“I think for myself, just being consistent,” he says of what he needs to work on. “Getting around the park comes second, it’s just keeping the set-piece focus, real consistent. As a team we need to start finding ourselves more.”
Argentina marks an important step in that growth this coming Saturday.
“It will be another physical match,” predicts Folau. “A very passionate side and it will be a good game for us.
“Obviously one of our ex-coaches Mario (Ledesma) is coaching there so he’ll know a fair bit about us.
“But we’ll be prepping up the way we did last week and just keeping the focus on ourselves. And when it comes to game time – everything is done to get us into the game.”
Which is where Folau Fainga’a loves to be.
It was a week to remember in the Rugby Championship with the undermanned and under siege Wallabies battling to a 23-18 victory over the Springboks in Brisbane and the All Blacks and Pumas playing out a nine-try thriller in Nelson, eventually won by the world champions by a flattering margin of 46-24.
There was some gutsy defence, especially by Australia, some stunning attacking play by the Pumas, Ramiro Moyano’s solo try among the year’s best, and the usual smattering of New Zealand brilliance.
South Africa had a night to forget in their disappointing loss but two of their pack still made our 15 which is dominated by five All Blacks and five Pumas with three Wallabies completing the selection.
Here is our XV from round three:
This is a tight one between the Puma and Ben Smith, who also had a great game, but Boffelli edges it thanks to his well taken try in the second half.
Superb game from the 21-year-old as he kept the All Blacks busy all day, making nine runs for 47 metres, two clean beaks and beating four defenders.
The All Blacks looked to have real issues when Ngani Laumape when off injured but Lienert-Brown was unstoppable off the bench, 11 runs for 62 metres, one clean break and five defenders beaten.
First game back in the starting XV for over two years and the Leicester man did not disappoint. Took his try well at a crucial point in the game, eight tackles with no misses and 15 points with the boot.
His solo try was one of the best in years as his blistering pace outfoxed Richie Mo’unga and TJ Perenara, his overall stats were just as good – 10 runs for 106 metres, three clean breaks and six defenders beaten.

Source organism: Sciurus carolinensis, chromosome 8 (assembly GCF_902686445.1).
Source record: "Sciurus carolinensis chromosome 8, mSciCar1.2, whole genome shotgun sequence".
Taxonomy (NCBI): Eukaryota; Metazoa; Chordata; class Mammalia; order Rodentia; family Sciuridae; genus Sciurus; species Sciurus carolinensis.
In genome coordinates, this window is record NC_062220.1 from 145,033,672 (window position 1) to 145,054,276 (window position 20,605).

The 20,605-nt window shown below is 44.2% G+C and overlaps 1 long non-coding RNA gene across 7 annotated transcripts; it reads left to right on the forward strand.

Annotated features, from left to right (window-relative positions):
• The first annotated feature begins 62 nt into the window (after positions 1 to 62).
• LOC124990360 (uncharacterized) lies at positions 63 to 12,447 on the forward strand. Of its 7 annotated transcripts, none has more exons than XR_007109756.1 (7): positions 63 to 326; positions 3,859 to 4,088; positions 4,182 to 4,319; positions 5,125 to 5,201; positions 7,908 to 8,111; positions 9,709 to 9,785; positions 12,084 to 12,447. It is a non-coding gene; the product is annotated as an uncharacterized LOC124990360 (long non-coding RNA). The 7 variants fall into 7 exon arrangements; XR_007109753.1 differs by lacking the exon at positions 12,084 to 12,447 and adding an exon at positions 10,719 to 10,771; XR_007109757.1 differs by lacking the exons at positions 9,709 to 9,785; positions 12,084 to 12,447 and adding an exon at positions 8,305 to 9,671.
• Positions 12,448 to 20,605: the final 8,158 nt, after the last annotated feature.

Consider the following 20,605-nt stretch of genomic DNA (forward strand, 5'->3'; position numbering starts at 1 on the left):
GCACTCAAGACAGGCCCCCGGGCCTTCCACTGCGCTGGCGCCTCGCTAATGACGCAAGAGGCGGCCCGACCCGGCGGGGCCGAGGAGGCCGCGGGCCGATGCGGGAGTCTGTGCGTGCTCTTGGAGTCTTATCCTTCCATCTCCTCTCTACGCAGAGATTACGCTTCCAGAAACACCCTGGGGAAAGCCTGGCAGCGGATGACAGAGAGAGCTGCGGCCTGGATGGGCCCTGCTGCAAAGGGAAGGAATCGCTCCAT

Outstanding performance from the Pumas fly-half. He kicked well as usual but with ball in hand he was devastating, 13 runs for 43 metres, three clean breaks, five defenders beaten and even three off-loads.
With Aaron Smith rested the ‘Canes No9 took his chance with a superb overall game. 76 passes, three runs, 21 metres, one clean break, two well taken tries and one try-saving tackle on Delguy.
Another peerless effort from the All Blacks skipper. In good position for his try, he made six runs for 20 metres with one clean break, as well as defending strongly, making 10 tackles with two missed.
Took his chance in the starting line-up with both hands; and made a huge impact with and without the ball; a massive 18 tackles with just two missed, while he broke through the Pumas defence at will with 15 runs for 63 metres, three clean breaks, five defenders beaten and a barnstorming try
On a disappointing night for the Boks the captain was one of few bright spots; eight runs for 47 metres, two clean breaks and seven defenders beaten. Also made seven tackles without a blemish.
The Pumas workhorse put in a full 80-minute shift in both defence and attack; he took the ball up all day into a black wall with 16 runs for 17 metres, also made 12 tackles with just one miss.
A tight call between Arnold and Franco Mostert, but the Wallaby’s efforts saw his team over the line so he gets the nod; did the hard yards with nine runs for 11 metres, plus six tackles and just one miss.
The introduction of ‘Tongan Thor’ into the match on 48 minutes changed the game as he single-handedly transformed the Wallabies’ scrum, exhausted the Boks defence with three bullocking runs.
In Dane Coles’ absence the Crusaders’ rake continues to shine; he scrummaged well (as usual), was a hand-full in attack with seven runs for 41 metres and two clean breaks, plus 11 tackles.
The Boks destroyed the Wallabies scrum early and much of that was down to Kitshoff, as usual he also had a busy game in the loose with six runs and 11 tackles without a miss.